There was no distinctive dress for slaves. It was once proposed in the senate to give slaves a distinctive costume, but it was rejected since it •was considered dangerous to show them their Tiiunber. (Sen. de Clem. i. 24.) Male slaves were not allowed to wear the toga or bulla, nor females the stola, but otherwise they were dressed nearly in the same way as poor people, in clothes of a dark colour (pidlati) and slippers (crepidae). (Vestis servilis, Cic. in Pis. 38.)

The rights of burial, however, were not denied to slaves, for as the Romans regarded slavery as an institution of society, deatli was considered to put an end to the distinction between slaves arid free­men. Slaves were sometimes even buried with their masters, and we find funeral inscriptions ad­dressed to the Dii Manes of slaves (Dis Manibus}. It seems to have been considered a duty for amastei to bury his slave, since we find that a person, who buried the slave of another, had a right of action against the master for the expenses of the funeral. (Dig. 11. tit. 7. s. 31,) In 1726 the burial vaults of the slaves belonging to Augustus and Livia were discovered near the Via Appia, where numerous inscriptions were found, which have been illustrated by Bianchini and Gori and give us considerable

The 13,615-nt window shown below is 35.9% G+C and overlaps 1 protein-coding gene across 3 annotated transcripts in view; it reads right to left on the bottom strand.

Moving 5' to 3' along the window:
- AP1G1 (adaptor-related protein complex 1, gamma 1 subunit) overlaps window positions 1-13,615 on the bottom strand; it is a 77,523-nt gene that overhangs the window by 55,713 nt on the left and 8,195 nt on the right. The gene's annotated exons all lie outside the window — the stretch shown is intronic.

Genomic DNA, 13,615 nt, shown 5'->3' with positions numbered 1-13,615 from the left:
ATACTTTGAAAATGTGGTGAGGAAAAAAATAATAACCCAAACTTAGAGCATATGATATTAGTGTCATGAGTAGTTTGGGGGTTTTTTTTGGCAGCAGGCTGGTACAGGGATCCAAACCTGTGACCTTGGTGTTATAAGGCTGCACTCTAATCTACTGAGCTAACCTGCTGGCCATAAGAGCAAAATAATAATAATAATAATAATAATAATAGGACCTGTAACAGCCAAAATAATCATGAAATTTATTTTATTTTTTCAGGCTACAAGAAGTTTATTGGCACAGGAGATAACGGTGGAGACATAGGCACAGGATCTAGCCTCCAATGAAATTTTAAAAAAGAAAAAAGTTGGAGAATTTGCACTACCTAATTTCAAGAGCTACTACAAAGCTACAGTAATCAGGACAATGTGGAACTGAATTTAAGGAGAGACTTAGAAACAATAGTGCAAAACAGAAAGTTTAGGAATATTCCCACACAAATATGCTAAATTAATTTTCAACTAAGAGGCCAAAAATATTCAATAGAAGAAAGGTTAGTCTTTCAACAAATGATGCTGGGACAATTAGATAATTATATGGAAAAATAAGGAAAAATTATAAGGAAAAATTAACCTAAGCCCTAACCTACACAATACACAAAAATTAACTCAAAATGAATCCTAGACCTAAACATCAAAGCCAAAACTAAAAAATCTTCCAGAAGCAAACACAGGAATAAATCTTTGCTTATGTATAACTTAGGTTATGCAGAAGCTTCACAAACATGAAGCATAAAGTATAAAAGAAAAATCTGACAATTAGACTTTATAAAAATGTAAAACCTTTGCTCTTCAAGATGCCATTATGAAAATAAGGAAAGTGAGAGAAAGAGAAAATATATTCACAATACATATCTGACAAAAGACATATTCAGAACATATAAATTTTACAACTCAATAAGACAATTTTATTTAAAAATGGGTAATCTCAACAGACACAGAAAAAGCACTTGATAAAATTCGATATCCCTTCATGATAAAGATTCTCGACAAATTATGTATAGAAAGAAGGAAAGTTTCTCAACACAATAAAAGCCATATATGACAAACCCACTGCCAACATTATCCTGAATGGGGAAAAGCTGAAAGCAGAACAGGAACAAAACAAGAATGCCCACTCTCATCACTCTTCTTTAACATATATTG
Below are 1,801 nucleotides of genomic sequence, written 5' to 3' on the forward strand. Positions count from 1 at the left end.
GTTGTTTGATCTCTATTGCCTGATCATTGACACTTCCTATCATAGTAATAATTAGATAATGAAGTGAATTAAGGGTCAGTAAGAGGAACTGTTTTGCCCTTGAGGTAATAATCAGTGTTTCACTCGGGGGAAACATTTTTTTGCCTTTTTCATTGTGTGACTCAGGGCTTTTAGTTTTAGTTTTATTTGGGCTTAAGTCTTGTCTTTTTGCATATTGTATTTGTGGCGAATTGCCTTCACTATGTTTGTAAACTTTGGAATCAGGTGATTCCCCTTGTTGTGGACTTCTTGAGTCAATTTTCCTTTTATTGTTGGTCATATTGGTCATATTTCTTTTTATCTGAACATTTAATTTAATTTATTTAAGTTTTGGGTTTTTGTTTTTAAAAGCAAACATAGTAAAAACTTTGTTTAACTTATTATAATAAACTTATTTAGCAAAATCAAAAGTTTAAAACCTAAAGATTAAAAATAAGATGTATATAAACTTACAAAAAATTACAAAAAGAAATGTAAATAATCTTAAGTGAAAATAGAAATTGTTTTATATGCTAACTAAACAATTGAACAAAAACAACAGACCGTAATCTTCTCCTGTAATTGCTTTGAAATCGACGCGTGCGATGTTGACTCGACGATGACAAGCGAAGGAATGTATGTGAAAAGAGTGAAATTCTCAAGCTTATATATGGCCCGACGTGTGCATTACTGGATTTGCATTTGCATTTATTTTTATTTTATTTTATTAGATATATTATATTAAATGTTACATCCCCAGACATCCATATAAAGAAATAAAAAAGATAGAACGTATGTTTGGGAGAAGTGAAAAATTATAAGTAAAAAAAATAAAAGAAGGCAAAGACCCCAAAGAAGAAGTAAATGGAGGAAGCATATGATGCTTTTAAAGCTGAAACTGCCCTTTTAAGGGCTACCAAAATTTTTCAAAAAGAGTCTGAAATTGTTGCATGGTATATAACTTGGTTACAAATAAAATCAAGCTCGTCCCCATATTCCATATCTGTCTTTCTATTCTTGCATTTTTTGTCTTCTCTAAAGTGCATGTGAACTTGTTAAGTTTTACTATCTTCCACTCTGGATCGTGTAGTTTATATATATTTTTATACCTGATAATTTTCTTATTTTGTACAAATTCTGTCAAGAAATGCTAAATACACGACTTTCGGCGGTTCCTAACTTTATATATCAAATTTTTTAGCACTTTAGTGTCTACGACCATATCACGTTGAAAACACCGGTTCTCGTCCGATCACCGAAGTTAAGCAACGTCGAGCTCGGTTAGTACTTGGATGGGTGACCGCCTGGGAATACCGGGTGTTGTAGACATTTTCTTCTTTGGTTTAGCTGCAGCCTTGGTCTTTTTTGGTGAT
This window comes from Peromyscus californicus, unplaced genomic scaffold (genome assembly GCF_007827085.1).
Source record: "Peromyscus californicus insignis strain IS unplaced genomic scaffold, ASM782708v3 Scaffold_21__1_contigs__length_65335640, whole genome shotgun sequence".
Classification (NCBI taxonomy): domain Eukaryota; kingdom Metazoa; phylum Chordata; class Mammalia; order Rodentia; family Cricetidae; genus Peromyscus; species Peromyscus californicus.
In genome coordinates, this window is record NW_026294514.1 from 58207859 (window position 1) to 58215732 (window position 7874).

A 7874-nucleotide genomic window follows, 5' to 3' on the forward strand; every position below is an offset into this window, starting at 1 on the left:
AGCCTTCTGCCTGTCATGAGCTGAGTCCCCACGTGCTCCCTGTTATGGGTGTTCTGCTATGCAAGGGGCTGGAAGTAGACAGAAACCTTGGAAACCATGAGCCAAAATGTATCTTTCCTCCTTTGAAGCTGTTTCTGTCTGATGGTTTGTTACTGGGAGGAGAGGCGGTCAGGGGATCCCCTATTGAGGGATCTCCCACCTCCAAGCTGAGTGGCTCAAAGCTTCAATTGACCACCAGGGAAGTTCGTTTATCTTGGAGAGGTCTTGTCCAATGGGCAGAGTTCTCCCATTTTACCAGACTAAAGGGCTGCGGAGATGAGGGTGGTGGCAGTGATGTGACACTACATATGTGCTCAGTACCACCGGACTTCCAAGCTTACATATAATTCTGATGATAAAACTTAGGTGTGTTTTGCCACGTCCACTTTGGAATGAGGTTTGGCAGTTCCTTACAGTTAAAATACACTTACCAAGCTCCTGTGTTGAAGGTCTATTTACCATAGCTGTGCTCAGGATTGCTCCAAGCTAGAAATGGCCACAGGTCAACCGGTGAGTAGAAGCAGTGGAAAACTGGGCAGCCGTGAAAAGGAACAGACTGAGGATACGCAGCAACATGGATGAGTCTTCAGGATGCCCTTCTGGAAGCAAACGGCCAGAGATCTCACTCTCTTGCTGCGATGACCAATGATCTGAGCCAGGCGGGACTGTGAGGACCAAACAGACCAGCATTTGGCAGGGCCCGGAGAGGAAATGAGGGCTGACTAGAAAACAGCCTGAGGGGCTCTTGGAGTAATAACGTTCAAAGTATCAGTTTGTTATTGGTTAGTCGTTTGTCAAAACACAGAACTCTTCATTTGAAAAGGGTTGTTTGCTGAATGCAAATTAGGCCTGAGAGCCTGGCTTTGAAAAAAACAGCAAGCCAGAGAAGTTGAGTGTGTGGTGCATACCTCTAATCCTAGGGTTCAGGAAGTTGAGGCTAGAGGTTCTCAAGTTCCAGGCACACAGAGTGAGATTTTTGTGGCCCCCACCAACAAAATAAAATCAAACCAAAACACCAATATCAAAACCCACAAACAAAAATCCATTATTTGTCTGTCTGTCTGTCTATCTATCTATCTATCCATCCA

Information respecting the different classes of slaves and their various occupations. Other sepulchres of the same time have been also discovered in the neighbourhood of Rome.

(Pignorius, de Sen-is et earum apud Veteres Minister Us ; Popma, de Operis Servo-rum ;, Blair, n Enquiry into the State of Slavery amongst, tfie Romans., Edinburgh, 1833; Becker, Galliis, vol. i. p. 103, &c.)

SESCUNX. [As, p. 140,b.J

SESQUIPLARES and SESQUIPLA'RII, [exercitus, p. 509, a.]

SESTERTIUM, a" place outside Rome, dis~ tant two Roman miles and a half (whence the name) from the Esquiline gate, where slaves and malefactors of the lowest class were put to death (Schol. ad Hor. Epod. 5 ; Pint. Galb. 28 ; in locum (i.e. Sestertium} servilibus poenis sepositum, Tac. Ann. xv. !60).